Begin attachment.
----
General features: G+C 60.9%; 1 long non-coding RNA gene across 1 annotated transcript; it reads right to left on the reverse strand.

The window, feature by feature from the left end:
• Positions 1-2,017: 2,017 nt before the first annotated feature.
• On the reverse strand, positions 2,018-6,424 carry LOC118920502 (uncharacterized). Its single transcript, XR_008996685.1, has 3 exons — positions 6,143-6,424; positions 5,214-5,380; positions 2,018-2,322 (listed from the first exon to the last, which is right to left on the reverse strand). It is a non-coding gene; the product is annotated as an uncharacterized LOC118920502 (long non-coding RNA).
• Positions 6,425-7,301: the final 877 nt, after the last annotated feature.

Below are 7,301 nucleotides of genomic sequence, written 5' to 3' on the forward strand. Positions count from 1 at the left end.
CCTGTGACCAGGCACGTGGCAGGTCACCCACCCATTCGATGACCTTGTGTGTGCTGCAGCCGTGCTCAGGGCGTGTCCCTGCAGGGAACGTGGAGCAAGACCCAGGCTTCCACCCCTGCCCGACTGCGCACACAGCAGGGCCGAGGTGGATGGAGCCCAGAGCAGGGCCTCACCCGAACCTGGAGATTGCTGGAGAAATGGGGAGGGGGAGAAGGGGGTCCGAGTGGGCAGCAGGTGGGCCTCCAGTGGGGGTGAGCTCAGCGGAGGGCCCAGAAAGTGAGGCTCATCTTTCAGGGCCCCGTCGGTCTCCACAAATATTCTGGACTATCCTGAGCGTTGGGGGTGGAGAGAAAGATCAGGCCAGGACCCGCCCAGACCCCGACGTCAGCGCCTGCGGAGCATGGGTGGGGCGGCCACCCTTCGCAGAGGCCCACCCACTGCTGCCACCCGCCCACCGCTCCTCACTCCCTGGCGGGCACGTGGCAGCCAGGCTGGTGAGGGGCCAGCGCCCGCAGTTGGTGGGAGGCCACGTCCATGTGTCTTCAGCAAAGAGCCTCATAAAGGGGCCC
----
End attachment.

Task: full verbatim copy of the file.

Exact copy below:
General features: G+C 60.9%; 1 long non-coding RNA gene across 1 annotated transcript; it reads right to left on the reverse strand.

The window, feature by feature from the left end:
• Positions 1-2,017: 2,017 nt before the first annotated feature.
• On the reverse strand, positions 2,018-6,424 carry LOC118920502 (uncharacterized). Its single transcript, XR_008996685.1, has 3 exons — positions 6,143-6,424; positions 5,214-5,380; positions 2,018-2,322 (listed from the first exon to the last, which is right to left on the reverse strand). It is a non-coding gene; the product is annotated as an uncharacterized LOC118920502 (long non-coding RNA).
• Positions 6,425-7,301: the final 877 nt, after the last annotated feature.

Below are 7,301 nucleotides of genomic sequence, written 5' to 3' on the forward strand. Positions count from 1 at the left end.
CCTGTGACCAGGCACGTGGCAGGTCACCCACCCATTCGATGACCTTGTGTGTGCTGCAGCCGTGCTCAGGGCGTGTCCCTGCAGGGAACGTGGAGCAAGACCCAGGCTTCCACCCCTGCCCGACTGCGCACACAGCAGGGCCGAGGTGGATGGAGCCCAGAGCAGGGCCTCACCCGAACCTGGAGATTGCTGGAGAAATGGGGAGGGGGAGAAGGGGGTCCGAGTGGGCAGCAGGTGGGCCTCCAGTGGGGGTGAGCTCAGCGGAGGGCCCAGAAAGTGAGGCTCATCTTTCAGGGCCCCGTCGGTCTCCACAAATATTCTGGACTATCCTGAGCGTTGGGGGTGGAGAGAAAGATCAGGCCAGGACCCGCCCAGACCCCGACGTCAGCGCCTGCGGAGCATGGGTGGGGCGGCCACCCTTCGCAGAGGCCCACCCACTGCTGCCACCCGCCCACCGCTCCTCACTCCCTGGCGGGCACGTGGCAGCCAGGCTGGTGAGGGGCCAGCGCCCGCAGTTGGTGGGAGGCCACGTCCATGTGTCTTCAGCAAAGAGCCTCATAAAGGGGCCC